May can kill three birds with one stone here. Brexit, the SNP and Labour. The SNP’s popularity is flatlining, and it will be interesting if Ruth Davidson can maintain her polling figures. If so, and its a gigantic if, and with all things remaining equal etc., May will be regarded to be a tactical genius by replacing Labour in Scotland, maintaining one union and de-coupling from another, in one stroke…To in/sane ends depending on your paradigm.

    Of course things won’t remain equal.

    https://blogs.spectator.co.uk/2017/03/might-nicola-sturgeons-sinking-approval-ratings-explain-appetite-referendum/

    • Amateur Emigrant says:

      Oh my sides, as they say. Fraser Nelson? In The Spectator? You do know how this propaganda thing works, don’t you? And the approval rating thing? Poor Fraser is getting his readers all moist thinking that Sturgeon is ‘eclipsed in popularity’ by Ruth Davidson. Is that right, aye?

  10. RichardBridle says:

    The referendum was supposedly the most important political choice of the generation. It saw a horribly mendacious campaign and a pitifully low turnout. This general election is now even more important, as it will set in motion a REAL Great Reform that will define the lives of Britons for generations to come. It is not an opportunity for cynicism but one for true participation in democracy (even if we don’t have a true democracy). Never mind what the polls say. VOTE!!!

  11. Graucho says:

    For the umpteenth time Mr. J. Corbyn shows his complete lack of political nous by failing to oppose this election call. The result will make precious little difference to Brexit, but a hell of a difference to the NHS and the BBC. This man couldn’t keep his eye on the ball if it hit him in the iris.

  12. timonscreech says:

    The referendum is now superseded and nullified. What counts will be the election result. All parliamentary candidates must state openly if they intend to support continuation of negations to use the EU, or will strive to abort it, and then Remain voters must act tactically.
    The first act of the new parliament would be to decide whether to abort Brexit.

  13. JWA says:

    JEZ WE CAN M*THERF*CKERS!! LET’S GET READY TO RUMBLE.

    • Tanvyeboyo says:

      Wrong country, wrong review, wrong phrasing, wrong case. Not funny. Try again, fail again, fail better.

      • JWA says:

        Yeah you keep on being miserable mate. Here we come! Here we come! Here we come! Land of Hope & Glory! We’re here because we’re here because we’re here because we’re bloody well here and in the name of JEZ I forgive you, I feel it in my fingers, I feel it my toes, standing on the rooftop shoutin out Baby I’m ready to go, it’s all coming up red red roses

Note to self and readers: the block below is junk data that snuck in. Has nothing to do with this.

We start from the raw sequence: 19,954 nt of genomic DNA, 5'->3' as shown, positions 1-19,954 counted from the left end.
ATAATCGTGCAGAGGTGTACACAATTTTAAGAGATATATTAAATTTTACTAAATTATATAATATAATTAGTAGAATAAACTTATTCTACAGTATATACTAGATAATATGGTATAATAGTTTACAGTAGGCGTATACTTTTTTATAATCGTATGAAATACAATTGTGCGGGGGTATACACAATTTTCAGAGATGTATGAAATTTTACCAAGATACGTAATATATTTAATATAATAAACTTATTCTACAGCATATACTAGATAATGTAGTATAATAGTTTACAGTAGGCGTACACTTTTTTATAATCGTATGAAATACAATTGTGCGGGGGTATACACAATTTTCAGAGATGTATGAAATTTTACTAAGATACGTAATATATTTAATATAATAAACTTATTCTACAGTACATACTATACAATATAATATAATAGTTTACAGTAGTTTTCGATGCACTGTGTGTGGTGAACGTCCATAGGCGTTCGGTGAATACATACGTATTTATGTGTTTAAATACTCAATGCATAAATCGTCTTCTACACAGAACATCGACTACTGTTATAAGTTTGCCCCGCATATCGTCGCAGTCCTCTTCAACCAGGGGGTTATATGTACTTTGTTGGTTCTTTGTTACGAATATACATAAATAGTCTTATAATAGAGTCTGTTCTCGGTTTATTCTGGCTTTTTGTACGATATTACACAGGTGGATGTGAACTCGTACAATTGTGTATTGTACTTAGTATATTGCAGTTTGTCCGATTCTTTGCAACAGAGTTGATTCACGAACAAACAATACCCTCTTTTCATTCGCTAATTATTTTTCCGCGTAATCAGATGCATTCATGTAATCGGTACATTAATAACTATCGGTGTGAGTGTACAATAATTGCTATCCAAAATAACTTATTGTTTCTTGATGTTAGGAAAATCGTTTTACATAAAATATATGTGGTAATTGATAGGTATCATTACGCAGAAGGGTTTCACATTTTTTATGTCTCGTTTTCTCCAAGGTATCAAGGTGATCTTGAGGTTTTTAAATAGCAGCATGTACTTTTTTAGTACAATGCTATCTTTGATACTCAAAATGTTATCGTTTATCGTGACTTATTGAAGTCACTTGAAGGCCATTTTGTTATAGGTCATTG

• JWA says:

          It’s the spontaneous overflow of powerful feelings, pet, stiffen the sinews once more unto the breach and they’ll call it our finest hour let’s get out there and hug a Brexiteer, it’s on like Fat Pat’s thong

  14. kirov1976 says:

    “A likely upshot of May’s gambit will be that the Tories get enough seats to guarantee them the next election as well as this one.”

    This is nonsense. Seats don’t carry over from one election to the next.

    • semitone says:

      No, but incumbent candidates and governments have an advantage. A resounding, landslide victory at an election is more often followed at the next one by a reduced majority than by a loss.

  15. hag says:

    Not a peep on ukip.
    Are we all assuming they are spent?
    Is it too much to hope that they will divide the hard right, split the tories, and leave labour and the libdems enough kibble to bring about the miracle of coalition?
    Or is there a ukip/tory deal in the offing?

    (… can’t wait for the gentle politics of Game of Thrones to return…)

  16. martyn94 says:

    Most of this is utter fantasy. Just exactly what could it take to make her lose? Compromising photos with a choirboy? Much as I don’t admire her, I doubt that they exist.

  17. Coldish says:

    I voted UKIP in 2015, not because I’m a Brexiteer (I’m not), but because no other national party seemed to be paying much attention to the needs and interests of the less well-off – and because its leader spoke out so well in the European parliament against the anti-Russian stance of too many of its members.
    I like Corbyn and would be sure to vote Labour this time if he could only get round to LEADING THE OPPOSITION – the job for which he is paid. He could so easily head a popular electoral campaign to stop or reverse Brexit, whether or not Labour wins this time. 48% of voters in the referendum now have no-one to effectively represent their views unless they live in Scotland or are prepared to hold their noses and vote for the Liberal Democrats – the very party which, by opting to put Cameron and May in power, made the Brexit referendum inevitable and its predictable result possible.